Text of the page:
Hot Off the Press Release: Global Giants Dominate Kiwi Kids’ Viewing

YouTube and Netflix have more than three times the daily reach of TVNZ when it comes to children’s viewing, according to a new report from NZ On Air and the Broadcasting Standards Authority.

“This research shows New Zealand parents and children clearly want and appreciate the value of local content, but they are not discovering it, and we need to work with content creators and platforms to change that,” NZOA’s Head Of Funding Amie Mills says.

Here’s the media release:

Huge shifts in the ways children access media – new research from NZ On Air and BSA

New Zealand’s children are increasingly consuming stories, songs and games on international media and platforms, missing out on local content and potentially impacting on their sense of identity and belonging.

The Children’s Media Use Study 2020, from Colmar Brunton for NZ On Air and the Broadcasting Standards Authority, compares the survey results this year with the last wave of this research conducted in 2014. The research was conducted with children under 14 years and their parents/caregivers.

Some of the key findings include:

  • YouTube (51%) and Netflix (47%) have the highest daily reach and children spend the longest time watching content here. Of local options, TVNZ 1 at 16% daily reach and TVNZ 2 at 15% have highest reach.
  • Cartoons are the most popular genre
  • A third of children use social media – TikTok which did not exist in 2014 is now the most popular social media platform at 22% daily reach
  • Spotify and YouTube are the most popular platforms to access audio content at 42% reach.
  • 9 out of 10 children play video games
  • Three-quarters of parents agree it’s important for their children to watch local content that reflects them and their world
  • More than 50% of children say they feel good when they watch stories about NZ and see children that look and speak like them
  • Most children (65%) don’t have a favourite NZ-made show
  • 49% of children aged 6-14 are aware of HEIHEI and 17% have used it
  • Children in low income households have significantly less access to a range of media devices.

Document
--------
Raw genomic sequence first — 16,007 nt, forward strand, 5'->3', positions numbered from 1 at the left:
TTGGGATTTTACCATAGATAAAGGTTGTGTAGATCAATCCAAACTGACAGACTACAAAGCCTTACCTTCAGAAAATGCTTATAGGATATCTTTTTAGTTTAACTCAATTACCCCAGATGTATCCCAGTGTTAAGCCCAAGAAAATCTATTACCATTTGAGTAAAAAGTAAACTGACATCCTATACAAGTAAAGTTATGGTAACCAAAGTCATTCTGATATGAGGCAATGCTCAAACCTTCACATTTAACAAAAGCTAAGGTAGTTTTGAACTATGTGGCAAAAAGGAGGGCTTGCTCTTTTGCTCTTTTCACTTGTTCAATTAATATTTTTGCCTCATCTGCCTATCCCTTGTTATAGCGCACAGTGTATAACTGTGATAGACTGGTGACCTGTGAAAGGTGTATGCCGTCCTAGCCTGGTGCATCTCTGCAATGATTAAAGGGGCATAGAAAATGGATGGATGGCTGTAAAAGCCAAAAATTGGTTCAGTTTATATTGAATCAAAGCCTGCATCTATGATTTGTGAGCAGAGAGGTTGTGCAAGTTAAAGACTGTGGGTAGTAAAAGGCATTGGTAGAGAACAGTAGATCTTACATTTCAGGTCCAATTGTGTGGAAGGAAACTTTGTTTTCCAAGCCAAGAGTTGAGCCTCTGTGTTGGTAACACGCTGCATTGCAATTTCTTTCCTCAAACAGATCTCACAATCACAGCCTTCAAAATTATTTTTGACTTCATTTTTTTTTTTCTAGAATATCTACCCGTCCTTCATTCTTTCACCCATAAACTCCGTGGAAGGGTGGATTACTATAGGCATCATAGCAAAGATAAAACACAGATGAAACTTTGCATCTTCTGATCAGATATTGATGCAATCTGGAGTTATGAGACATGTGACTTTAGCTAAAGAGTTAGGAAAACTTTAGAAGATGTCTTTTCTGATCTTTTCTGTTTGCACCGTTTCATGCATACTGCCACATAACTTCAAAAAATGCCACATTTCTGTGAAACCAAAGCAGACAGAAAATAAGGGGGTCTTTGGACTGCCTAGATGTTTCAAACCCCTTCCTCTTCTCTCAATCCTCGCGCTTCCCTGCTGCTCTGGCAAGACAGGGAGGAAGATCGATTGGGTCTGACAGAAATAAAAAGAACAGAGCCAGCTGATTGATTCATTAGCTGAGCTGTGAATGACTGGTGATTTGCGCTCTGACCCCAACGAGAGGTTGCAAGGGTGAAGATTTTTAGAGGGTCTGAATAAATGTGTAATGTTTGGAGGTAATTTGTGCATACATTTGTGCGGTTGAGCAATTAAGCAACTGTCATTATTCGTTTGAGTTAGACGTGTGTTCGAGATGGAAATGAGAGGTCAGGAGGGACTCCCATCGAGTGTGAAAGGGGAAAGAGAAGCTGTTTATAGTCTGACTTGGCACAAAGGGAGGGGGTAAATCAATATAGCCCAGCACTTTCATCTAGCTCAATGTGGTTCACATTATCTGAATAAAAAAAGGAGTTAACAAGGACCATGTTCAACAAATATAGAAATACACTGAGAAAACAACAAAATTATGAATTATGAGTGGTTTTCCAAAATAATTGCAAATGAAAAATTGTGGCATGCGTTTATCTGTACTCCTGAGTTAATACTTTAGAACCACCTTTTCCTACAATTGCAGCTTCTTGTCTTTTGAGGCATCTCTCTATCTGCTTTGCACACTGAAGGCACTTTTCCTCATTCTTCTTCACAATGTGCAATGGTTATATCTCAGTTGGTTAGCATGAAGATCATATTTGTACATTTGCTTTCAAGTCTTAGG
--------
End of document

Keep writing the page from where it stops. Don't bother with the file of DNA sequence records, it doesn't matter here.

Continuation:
NZ On Air’s Head Of Funding Amie Mills says the research gives the agency valuable insights to inform a planned review of its children’s content strategy later this year.

“We are passionate about our tamariki growing up with New Zealand stories and songs, accents and familiar places in the media they consume – it’s how our young people develop their sense of identity and culture,” Ms Mills continued.

“This research shows New Zealand parents and children clearly want and appreciate the value of local content, but they are not discovering it, and we need to work with content creators and platforms to change that.”

NZ On Air’s funded children’s platform, HEIHEI has recently moved to TVNZ On Demand, where it is expected to grow its audience. TVNZ operates HEIHEI, which was at the time of the research still on a stand alone site.

The research was undertaken in March 2020, with fieldwork concluded just prior to lockdown. The full report is available here.

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5 Responses to “Hot Off the Press Release: Global Giants Dominate Kiwi Kids’ Viewing”

  1. I decided to try out Sky Sport Now for a week before getting it monthly and it’s looking good so far. I’m going totally cyber with having fibre 🙂

  2. I always wondered about HEIHEI … did they name it after the suburb in Christchurch? It’s hardly a surprise kids are watching overseas shows … you can hear it in the way they speak. My nephew and niece both ask for the To-may-to sauce, rather than To-mar-to sauce.

  3. NZ On Air needs to ask serious questions about the value-for-money from HeiHei. IMHO it barely gets promoted – if eyeballs are on YouTube, TikTok and Instagram then should TVNZ (or NZ On Air) be advertising HeiHei on these platforms to attract eyeballs back to HeiHei? It seems anathema to TVNZ to promote on media other than its own (or in good contra deals) but this highly expensive product is becoming more marginalised as time passes.

  4. Quite true, Mike. NZOA faces the same digital challenges as the rest of NZ media. International ‘toons have always had more allure than local content but the explosion in quality and quantity via the likes of Netflix and Disney+ has been phenomenal.

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